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Incidence of Bleeding and Thrombosis in 80 Consecutive Patients Undergoing Truncal Contouring with Perioperative Heparin DVT Prophylaxis
Amy S. Colwell, M.D., Branimir Damjanovic, M.D..
Mass General Hospital, Boston, MA, USA.

BACKGROUND: One of the newest subspecialties in plastic surgery has emerged over the past ten years with the advent of bariatric surgery and the ensuing massive weight loss. Post-bariatric body contouring has rapidly become a routine part of many plastic surgeons’ practices. In contrast to other cosmetic plastic surgery patients, the risk of DVT is much higher with a rate reported as high as 9%. This has forced plastic surgeons to rethink their DVT prevention strategies for truncal contouring procedures and consider chemoprophylaxis in addition to the standard mechanical prophylaxis with pneumatic compression devices. Since perioperative deep vein thrombosis likely begins at the time of the operation, one strategy for DVT prevention in the highest risk patients is to give preoperative low dose unfractionated heparin (LDUH, 5000 Units). Postoperative LDUH or low molecular weight heparin (LMWH) can likewise provide some protective benefits in VTE prevention while the patient is relatively immobile. However, risk of bleeding has prevented some plastic surgeons from using LDUH or LMWH chemoprophylaxis perioperatively. We review our incidence of bleeding and thrombosis in patients undergoing truncal contouring receiving perioperative heparin.
METHODS: Retrospective review of a single surgeon’s practice was performed to identify patients who had a truncal contouring procedure including panniculectomy, abdominoplasty, or lower body lift from July 2008-December 2010 and who received perioperative heparin. Perioperative DVT prevention methods were recorded along with postoperative complications of thromboembolism and bleeding.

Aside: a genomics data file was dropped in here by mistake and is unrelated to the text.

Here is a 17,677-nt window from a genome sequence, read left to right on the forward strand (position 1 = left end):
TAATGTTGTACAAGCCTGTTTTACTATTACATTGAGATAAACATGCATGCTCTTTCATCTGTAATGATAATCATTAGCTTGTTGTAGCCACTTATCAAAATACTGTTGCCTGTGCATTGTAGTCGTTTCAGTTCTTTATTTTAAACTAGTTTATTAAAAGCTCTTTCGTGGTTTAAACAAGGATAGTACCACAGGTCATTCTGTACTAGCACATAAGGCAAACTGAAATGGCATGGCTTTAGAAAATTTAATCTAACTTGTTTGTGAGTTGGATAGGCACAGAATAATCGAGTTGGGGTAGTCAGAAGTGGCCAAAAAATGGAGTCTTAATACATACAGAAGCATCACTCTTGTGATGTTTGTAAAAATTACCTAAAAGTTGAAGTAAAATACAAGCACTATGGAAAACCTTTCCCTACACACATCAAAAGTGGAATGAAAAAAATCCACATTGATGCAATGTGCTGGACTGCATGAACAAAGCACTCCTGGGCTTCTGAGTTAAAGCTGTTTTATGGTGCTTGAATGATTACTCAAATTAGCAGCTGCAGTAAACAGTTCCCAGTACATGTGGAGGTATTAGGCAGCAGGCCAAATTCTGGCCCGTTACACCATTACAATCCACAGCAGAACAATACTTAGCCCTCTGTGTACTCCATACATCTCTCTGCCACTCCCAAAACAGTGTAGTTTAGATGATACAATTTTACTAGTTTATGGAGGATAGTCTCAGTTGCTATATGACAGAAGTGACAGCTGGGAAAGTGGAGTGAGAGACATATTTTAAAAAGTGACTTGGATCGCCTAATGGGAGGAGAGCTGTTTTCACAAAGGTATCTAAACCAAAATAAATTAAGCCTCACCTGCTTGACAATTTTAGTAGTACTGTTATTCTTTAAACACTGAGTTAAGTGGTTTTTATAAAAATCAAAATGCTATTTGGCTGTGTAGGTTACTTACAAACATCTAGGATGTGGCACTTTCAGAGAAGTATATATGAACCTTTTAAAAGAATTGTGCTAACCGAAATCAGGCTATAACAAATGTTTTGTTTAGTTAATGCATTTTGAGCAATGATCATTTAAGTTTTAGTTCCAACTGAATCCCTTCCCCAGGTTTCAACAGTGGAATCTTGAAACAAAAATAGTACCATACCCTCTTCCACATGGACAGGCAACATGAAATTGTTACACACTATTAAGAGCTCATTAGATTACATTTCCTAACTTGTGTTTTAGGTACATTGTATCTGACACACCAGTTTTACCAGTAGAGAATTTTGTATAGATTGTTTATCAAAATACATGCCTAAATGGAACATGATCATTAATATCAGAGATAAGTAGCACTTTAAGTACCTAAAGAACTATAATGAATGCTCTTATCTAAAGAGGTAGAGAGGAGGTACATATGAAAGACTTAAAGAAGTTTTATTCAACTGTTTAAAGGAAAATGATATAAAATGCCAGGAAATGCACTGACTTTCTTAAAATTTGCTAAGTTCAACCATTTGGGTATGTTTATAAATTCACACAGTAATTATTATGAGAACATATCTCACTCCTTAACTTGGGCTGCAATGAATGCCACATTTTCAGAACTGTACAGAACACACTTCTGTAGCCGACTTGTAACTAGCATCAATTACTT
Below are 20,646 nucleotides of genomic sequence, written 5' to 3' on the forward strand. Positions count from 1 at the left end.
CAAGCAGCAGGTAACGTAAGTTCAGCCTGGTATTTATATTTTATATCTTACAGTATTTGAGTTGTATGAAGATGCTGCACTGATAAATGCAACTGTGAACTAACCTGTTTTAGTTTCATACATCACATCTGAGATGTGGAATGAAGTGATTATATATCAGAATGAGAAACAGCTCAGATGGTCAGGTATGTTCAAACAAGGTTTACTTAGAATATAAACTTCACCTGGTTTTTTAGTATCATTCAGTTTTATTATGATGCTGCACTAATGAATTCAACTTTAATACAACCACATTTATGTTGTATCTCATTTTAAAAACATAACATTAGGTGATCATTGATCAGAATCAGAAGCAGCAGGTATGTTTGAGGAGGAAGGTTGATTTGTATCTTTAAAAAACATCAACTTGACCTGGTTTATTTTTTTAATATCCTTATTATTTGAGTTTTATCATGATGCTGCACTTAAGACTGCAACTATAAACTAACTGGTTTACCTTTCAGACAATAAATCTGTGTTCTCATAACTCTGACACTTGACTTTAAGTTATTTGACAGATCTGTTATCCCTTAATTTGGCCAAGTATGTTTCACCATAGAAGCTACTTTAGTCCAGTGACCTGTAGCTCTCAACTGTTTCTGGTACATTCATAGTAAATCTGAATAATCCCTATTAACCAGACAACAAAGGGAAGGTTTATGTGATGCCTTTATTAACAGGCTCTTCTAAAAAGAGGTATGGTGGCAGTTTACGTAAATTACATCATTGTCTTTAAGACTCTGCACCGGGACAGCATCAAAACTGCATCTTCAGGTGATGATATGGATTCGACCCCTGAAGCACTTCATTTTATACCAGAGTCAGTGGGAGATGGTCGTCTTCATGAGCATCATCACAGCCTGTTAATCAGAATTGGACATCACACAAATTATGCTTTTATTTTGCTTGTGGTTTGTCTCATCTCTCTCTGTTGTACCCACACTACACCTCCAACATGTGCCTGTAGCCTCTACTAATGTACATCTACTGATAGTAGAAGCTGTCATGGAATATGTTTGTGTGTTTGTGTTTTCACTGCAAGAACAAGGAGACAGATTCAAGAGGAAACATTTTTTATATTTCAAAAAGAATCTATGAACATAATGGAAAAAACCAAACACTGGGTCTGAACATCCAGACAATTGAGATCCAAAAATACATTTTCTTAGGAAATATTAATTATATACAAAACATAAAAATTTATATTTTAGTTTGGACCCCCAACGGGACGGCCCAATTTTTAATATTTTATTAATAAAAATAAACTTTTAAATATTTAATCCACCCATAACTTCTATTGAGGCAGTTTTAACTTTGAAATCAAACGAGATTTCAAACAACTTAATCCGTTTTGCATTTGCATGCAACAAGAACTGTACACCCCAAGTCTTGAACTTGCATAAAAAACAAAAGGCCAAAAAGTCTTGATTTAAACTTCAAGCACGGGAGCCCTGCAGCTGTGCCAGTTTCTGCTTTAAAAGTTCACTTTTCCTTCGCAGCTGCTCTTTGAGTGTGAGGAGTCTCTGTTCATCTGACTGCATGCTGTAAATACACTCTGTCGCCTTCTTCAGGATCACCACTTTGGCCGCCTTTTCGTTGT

RESULTS: Eighty patients with an average age of 45 (range 19-69) had an abdominoplasty or panniculectomy procedure with perioperative heparin prophylaxis. Sixty-eight patients received preoperative LDUH and postoperative LDUH or LMWH and twelve patients received only postoperative heparin. A fleur-de-lys pattern was used in 23 (29%) and liposuction was performed in 53 (66%). Fifty-six (70%) patients had massive weight loss. Combined procedures were performed in 60 (75%) patients including hernia repair (20), buttock lift (12), medial thigh lift (12), brachioplasty (11), augmentation mastopexy (10), mastopexy (4), breast reduction (10), excision of gynecomastia (4), total abdominal hysterectomy (4), rectocele repair (1), implant exchange (1), and nipple reconstruction (1). The average operative time was 5 hours (range 1h 55min-11h 15min). The highest risk patients were sent home on 5 days of Lovenox 40mg once daily. Complications included one episode of bleeding (1/80) on POD#3 requiring reoperation in a patient with a complex medical history and active drug abuse that was not known at the time of surgery. There were no clinically detected DVTs. There was one superficial thrombosis in a varicose vein.
CONCLUSIONS: Venous thromboembolism is a devastating complication, which is important to consider in patients undergoing truncal contouring. Perioperative chemoprophylaxis with unfractionated heparin does not appear to significantly increase the incidence of reoperation for bleeding compared to abdominoplasty series in the literature that do not use heparin. Larger studies are warranted to validate this data and determine the optimum duration of chemoprophylaxis.


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